I grew up most of my life without a pet.  I didn’t dislike animals; I just never had a whole lot to do with them.  When I got married, my husband very much wanted to get a dog, so I agreed, without really knowing too much what to expect.

Wolfgang was a black miniature poodle who we got as a puppy from friends of ours.  He really did become our ‘child’.  He brought us so much love and joy.  He was beautiful and Peter often took him to work with him where he worked in a care home.  He soon became a favourite of many of the people who lived and worked in the care home too.  

At the time I was working as an occupational therapist with adults who lived in group homes in the community after living in institutions for most of their lives.  Many of the people I worked with were profoundly disabled in that they had both an intellectual disability and other physical / sensory disabilities as well.  I spoke with the care team and my manager, and we agreed that it might be a nice opportunity for Wolfgang to visit with some of our clients. 

Having heard positive things from my husband about how well he did in the care home, I was a bit concerned how this boisterous puppy at home was going to behave.  He was simply marvellous!  There was something so instinctive and intuitive with how he interacted with each person and adapted his response according to their needs.  In our house where it was usually quiet and dull, it was like everyone suddenly awakened.  With one lady who was both deaf and blind, he just sat on her lap and let himself be gently patted.  Another gentleman who was more active, but rarely interacted with others played with a ball with him and began laughing.  His visit brought so much joy to the people living and working in the home.  It really did seem a bit like magic.

It didn’t take too long before I became an animal and in particular a dog lover.  Wolfgang did bring so much love and joy to our lives, and it wasn’t too long after we decided to adopt his brother Schubert as well.

Research indicates there are many wonderful benefits to having a pet.  These include:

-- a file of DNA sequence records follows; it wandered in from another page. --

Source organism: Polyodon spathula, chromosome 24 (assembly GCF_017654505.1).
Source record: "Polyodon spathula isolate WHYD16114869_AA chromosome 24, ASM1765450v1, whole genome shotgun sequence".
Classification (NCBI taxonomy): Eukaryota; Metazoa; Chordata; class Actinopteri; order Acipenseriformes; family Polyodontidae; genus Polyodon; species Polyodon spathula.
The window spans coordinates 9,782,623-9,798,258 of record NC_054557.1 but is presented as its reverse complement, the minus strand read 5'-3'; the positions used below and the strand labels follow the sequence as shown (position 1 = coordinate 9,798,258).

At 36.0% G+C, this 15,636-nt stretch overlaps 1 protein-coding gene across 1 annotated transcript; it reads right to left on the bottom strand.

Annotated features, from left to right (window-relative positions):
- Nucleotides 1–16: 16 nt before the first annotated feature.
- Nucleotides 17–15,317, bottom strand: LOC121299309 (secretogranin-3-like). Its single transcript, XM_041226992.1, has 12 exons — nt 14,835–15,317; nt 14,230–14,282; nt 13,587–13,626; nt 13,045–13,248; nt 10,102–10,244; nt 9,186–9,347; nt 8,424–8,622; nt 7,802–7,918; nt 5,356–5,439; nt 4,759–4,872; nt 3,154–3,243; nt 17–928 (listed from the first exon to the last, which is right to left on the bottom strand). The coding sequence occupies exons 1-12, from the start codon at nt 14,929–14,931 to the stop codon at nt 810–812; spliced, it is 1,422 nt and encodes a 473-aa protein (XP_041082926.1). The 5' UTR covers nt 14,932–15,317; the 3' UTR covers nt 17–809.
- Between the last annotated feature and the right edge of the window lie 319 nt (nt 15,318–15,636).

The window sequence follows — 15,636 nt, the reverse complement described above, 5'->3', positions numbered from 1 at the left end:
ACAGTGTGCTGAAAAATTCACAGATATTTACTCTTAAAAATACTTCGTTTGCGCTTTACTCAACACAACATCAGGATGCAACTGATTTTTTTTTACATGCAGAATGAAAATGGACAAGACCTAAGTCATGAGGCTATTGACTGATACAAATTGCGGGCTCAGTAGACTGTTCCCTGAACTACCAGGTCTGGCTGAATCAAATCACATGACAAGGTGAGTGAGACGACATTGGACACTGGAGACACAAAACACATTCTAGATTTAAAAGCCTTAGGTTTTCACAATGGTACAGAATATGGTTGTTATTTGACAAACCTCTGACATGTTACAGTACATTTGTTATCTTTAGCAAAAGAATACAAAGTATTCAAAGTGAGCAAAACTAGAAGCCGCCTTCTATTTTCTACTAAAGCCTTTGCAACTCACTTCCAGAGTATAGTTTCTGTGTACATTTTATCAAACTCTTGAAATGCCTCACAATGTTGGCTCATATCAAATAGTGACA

• Pets are excellent mood enhancers.  Playing with your pet can elevate levels of serotonin and dopamine, which help in making you feel calm and relaxed. Additionally, petting your animal friend, especially a cat, makes your body produce more oxytocin. Oxytocin, sometimes referred to as the “love hormone,” aids in boosting your levels of happiness.
  • Pets are effective stress busters.  Spending time and interacting with your pet is proven to reduce stress. It lowers the levels of cortisol, a stress-related hormone, and decreases blood pressure, both of which are directly linked to one’s physical and mental health. Pets are excellent stress relievers and very beneficial, especially for people suffering from anxiety or hypertension.
  • They help ease feelings of loneliness and depression.  It goes without saying that having a pet can provide great companionship and make you happier.  Dogs are extremely good at detecting when their owners are sad or depressed and will try their best to cheer you up.
  • Pets can be great exercise buddies.  People with pets tend to lead a more active lifestyle compared to their no-pet counterparts. Whether it’s having a cat or a dog or any other animal, taking care of your pet — feeding, grooming, and playing or walking with them is proven to help you stay healthier.
  • Pets give you a sense of purpose.  Having a pet changes your outlook on life. They give you a sense of feeling needed, especially when you’re going through difficulties in life. The bond with your pet provides a sense of togetherness, trust, joy and companionship.

Pets and animals do bring so much joy and love to people, in addition to many physical and mental health benefits too.  Obviously not everyone loves animals, but many of us should have the pleasure of being able to spend time with our four-footed friends.

‘Sometimes the best medicine is unconditional love from your pet’.


OT (Australia)
Managing Director MCM

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